Skip to Main Content
U.S. Forest Service
Caring for the land and serving people

United States Department of Agriculture

Home > Search > Publication Information

  1. Share via EmailShare on FacebookShare on LinkedInShare on Twitter
    Dislike this pubLike this pub


    The objective of this study was to examine the impacts of urbanization on gross primary productivity (GPP) and the interactions between carbon and water fluxes, including precipitation, evapotranspiration (ET), and water yield (Q). A water-centric ecosystem model, Water Supply Stress Index model (WaSSI) that operates at the 12- digit (81,900 watersheds) Hydrologic Unit Code (HUC) scale for the conterminous United States (CONUS) during 2000–2010, 2000–2050, and 2000–2100 was used. Linear regression and causal-based models were then applied to identify key factors controlling urbanization impact on GPP. Simulations of GPP patterns compared favorably with a global, 0.05-degree product of solar-induced chlorophyll fluorescence (SIF). We found that total CONUS GPP declined from 8.68 Pg C yr−1 in 2000, to 8.54 Pg C yr−1 in 2010, to 8.36 Pg C yr−1 in 2050, and to 8.13 Pg C yr−1 in 2100. Total GPP decreased from 6.81 Pg C yr−1 to 6.26 Pg C yr−1 for those watersheds affected by urbanization (~55,000). Total CONUS Q increased from 2.03 × 106 million m3 yr−1 in 2000, to 2.04 ×106 million m3 yr−1 in 2010, to 2.06 × 106 million m3 yr−1 in 2050, and 2.09 ×106 million m3 yr−1 in 2100, while Q increased from 1.68 × 106 million m3 yr−1 to 1.74 × 106 million m3 yr−1 for urbanized watersheds alone (~55,000). Although total CONUS ΔGPP was less than 0.55 Pg C yr−1, or<8%, large changes (ΔGPP>300 g C m−2 yr−1) were found in 245, 1984, and 5655 of the 81,900 watersheds by 2010, 2050 and 2100, respectively. Overall, the impacts of urbanization on GPP in the CONUS were influenced by background climate, previous land cover characteristics, and the magnitudes of land use change. Effective integrated watershed management that attempts to minimize the negative ecological and environmental impacts of urbanization must consider regional hydrologic differences and fit local climatic and watershed conditions.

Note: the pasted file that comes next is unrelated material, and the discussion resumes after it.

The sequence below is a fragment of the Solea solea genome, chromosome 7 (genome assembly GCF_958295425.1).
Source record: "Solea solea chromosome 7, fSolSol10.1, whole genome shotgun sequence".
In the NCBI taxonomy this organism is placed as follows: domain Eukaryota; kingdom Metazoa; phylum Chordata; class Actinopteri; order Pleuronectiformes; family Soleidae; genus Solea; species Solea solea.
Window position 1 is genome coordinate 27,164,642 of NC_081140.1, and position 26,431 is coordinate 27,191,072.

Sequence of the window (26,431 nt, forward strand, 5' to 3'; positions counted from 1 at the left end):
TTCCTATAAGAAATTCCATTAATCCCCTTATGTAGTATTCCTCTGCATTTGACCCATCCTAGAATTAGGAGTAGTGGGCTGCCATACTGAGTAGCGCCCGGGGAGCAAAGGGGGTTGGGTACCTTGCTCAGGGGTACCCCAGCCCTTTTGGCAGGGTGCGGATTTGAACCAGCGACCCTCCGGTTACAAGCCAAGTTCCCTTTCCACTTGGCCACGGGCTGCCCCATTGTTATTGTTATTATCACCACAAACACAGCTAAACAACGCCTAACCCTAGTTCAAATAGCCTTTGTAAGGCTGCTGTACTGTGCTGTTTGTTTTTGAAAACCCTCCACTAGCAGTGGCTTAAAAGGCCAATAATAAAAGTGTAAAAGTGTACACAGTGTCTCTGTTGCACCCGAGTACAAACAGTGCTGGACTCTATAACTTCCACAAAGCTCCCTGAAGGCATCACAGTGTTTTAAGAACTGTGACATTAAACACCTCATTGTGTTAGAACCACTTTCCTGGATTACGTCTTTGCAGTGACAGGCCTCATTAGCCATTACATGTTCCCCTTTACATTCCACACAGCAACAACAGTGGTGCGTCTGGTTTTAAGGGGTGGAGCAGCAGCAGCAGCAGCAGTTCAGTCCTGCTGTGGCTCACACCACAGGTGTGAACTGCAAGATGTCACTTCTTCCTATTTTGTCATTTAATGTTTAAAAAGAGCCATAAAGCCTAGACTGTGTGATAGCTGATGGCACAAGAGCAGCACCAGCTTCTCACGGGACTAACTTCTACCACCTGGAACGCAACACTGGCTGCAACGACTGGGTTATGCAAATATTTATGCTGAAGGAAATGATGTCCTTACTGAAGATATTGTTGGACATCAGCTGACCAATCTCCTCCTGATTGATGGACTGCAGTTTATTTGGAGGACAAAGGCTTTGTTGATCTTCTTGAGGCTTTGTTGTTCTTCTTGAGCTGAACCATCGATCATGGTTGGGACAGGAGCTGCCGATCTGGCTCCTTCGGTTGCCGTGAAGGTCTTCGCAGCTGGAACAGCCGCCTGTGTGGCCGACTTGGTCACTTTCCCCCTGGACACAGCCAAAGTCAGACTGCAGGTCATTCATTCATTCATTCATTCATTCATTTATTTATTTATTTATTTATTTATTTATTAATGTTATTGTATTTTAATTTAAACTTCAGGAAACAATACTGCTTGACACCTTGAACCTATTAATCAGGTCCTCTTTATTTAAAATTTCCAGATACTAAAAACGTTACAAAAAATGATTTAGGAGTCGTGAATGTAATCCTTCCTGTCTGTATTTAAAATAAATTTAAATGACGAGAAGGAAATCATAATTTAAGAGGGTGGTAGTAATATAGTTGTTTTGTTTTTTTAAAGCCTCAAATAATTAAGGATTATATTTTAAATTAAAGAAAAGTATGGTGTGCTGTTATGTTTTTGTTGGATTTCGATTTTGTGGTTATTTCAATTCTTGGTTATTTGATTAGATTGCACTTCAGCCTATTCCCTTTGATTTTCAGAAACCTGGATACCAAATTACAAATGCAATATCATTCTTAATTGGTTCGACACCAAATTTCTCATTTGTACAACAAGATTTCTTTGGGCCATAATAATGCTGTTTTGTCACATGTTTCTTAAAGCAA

Publication Notes

    • You may send email to to request a hard copy of this publication.
    • (Please specify exactly which publication you are requesting and your mailing address.)
    • We recommend that you also print this page and attach it to the printout of the article, to retain the full citation information.
    • This article was written and prepared by U.S. Government employees on official time, and is therefore in the public domain.


    Li, Cheng; Sun, Ge; Cohen, Erika; Zhang, Yindan; Xiao, Jingfeng; McNulty, Steven G.; Meentemeyer, Ross K. 2020. Modeling the impacts of urbanization on watershed-scale gross primary productivity and tradeoffs with water yield across the conterminous United States. Journal of Hydrology. 583: 124581-.


    Google Scholar


    Carbon balance, Water balance, Urban sprawl, Ecosystem model, Causal analysis

    Related Search

    XML: View XML
Show More
Show Fewer
Jump to Top of Page